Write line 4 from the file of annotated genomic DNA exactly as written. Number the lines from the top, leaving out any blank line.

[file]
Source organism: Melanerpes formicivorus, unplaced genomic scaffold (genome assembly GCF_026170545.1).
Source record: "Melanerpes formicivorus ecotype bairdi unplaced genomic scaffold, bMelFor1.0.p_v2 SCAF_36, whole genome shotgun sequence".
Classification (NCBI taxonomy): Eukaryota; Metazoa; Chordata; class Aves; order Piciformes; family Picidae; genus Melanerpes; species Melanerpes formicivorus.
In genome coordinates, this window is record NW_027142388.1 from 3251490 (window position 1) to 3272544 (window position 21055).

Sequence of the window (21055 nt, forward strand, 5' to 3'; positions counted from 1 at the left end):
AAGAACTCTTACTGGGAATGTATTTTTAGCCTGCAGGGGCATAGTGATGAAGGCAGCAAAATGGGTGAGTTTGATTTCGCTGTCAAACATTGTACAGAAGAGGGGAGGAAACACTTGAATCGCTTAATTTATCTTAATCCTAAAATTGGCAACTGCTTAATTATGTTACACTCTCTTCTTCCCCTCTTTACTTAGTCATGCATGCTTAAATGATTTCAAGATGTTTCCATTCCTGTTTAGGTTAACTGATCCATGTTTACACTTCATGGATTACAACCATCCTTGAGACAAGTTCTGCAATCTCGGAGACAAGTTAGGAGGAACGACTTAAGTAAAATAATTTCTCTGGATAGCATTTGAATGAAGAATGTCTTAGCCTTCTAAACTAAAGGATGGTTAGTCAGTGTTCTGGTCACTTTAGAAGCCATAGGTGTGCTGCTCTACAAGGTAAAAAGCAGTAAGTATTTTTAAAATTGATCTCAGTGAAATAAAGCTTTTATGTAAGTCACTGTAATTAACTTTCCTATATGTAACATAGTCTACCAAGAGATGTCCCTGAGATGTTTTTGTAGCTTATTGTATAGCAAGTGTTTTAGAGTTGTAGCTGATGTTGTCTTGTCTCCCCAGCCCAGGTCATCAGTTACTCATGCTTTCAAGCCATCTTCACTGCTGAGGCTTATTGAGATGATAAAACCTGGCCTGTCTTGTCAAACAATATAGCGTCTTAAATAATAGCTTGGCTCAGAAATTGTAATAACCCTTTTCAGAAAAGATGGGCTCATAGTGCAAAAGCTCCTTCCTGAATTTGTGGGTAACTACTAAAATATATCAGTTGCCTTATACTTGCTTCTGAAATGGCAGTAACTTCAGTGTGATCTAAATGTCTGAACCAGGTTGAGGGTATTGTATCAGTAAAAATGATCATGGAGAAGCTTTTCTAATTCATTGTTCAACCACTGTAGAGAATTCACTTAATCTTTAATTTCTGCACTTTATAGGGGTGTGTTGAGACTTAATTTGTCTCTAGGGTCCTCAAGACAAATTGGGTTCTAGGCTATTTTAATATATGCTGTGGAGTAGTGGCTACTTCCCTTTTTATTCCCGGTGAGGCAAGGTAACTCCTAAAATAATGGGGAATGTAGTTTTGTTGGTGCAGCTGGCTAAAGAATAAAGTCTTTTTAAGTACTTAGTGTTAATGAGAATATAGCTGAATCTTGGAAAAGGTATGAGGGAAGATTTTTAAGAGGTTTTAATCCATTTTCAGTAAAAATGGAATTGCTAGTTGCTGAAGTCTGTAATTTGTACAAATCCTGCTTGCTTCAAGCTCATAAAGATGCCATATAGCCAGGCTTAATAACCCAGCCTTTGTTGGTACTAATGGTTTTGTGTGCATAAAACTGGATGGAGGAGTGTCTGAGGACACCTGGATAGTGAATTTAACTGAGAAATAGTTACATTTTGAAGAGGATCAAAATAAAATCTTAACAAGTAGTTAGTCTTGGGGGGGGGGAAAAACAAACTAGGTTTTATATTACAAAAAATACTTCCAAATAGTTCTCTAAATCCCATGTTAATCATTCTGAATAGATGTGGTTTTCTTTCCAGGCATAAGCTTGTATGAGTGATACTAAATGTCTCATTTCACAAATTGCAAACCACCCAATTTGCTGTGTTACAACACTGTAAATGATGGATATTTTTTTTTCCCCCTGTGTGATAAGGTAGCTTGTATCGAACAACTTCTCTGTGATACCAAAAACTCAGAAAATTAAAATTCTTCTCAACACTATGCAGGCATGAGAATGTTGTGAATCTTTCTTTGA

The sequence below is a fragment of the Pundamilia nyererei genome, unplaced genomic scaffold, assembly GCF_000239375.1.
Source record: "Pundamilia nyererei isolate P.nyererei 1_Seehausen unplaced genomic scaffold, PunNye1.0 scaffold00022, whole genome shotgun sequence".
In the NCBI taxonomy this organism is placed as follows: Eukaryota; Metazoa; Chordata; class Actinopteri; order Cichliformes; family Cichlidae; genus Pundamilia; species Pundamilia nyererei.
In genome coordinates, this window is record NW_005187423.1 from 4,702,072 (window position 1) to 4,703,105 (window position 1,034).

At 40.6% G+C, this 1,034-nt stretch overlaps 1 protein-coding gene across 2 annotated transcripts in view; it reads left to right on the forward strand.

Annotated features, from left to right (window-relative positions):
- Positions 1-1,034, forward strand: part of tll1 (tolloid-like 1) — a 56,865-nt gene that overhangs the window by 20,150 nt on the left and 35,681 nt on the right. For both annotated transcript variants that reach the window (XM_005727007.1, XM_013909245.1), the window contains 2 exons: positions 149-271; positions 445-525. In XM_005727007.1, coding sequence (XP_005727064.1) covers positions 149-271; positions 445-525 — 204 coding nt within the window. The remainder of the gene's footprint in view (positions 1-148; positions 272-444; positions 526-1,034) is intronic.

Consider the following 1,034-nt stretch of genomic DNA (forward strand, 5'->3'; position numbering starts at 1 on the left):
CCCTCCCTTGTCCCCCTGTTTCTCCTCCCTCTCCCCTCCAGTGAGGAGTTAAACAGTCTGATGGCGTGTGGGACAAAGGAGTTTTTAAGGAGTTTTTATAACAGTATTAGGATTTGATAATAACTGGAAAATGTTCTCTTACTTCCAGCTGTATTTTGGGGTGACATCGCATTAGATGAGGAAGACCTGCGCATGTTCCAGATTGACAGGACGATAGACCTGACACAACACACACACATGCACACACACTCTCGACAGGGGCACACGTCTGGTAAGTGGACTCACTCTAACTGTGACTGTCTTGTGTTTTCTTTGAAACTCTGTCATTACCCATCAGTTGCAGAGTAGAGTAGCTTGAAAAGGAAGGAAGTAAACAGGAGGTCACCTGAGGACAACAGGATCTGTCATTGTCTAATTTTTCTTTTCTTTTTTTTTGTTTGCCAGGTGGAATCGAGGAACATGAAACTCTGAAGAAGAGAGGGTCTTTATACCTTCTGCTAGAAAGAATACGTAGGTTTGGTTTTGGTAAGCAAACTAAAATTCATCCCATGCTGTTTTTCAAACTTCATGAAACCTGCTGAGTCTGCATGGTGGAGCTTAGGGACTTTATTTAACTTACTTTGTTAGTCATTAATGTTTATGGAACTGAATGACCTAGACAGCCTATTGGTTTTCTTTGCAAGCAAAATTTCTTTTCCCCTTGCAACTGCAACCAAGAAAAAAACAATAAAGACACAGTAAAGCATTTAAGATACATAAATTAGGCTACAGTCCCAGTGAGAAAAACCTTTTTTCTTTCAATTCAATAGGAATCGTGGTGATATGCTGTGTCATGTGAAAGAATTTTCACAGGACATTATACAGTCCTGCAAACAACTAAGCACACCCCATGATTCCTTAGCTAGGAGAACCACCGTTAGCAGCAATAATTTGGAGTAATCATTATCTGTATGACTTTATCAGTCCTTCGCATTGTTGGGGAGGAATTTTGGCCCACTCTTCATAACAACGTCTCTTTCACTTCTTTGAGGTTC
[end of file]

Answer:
In genome coordinates, this window is record NW_027142388.1 from 3251490 (window position 1) to 3272544 (window position 21055).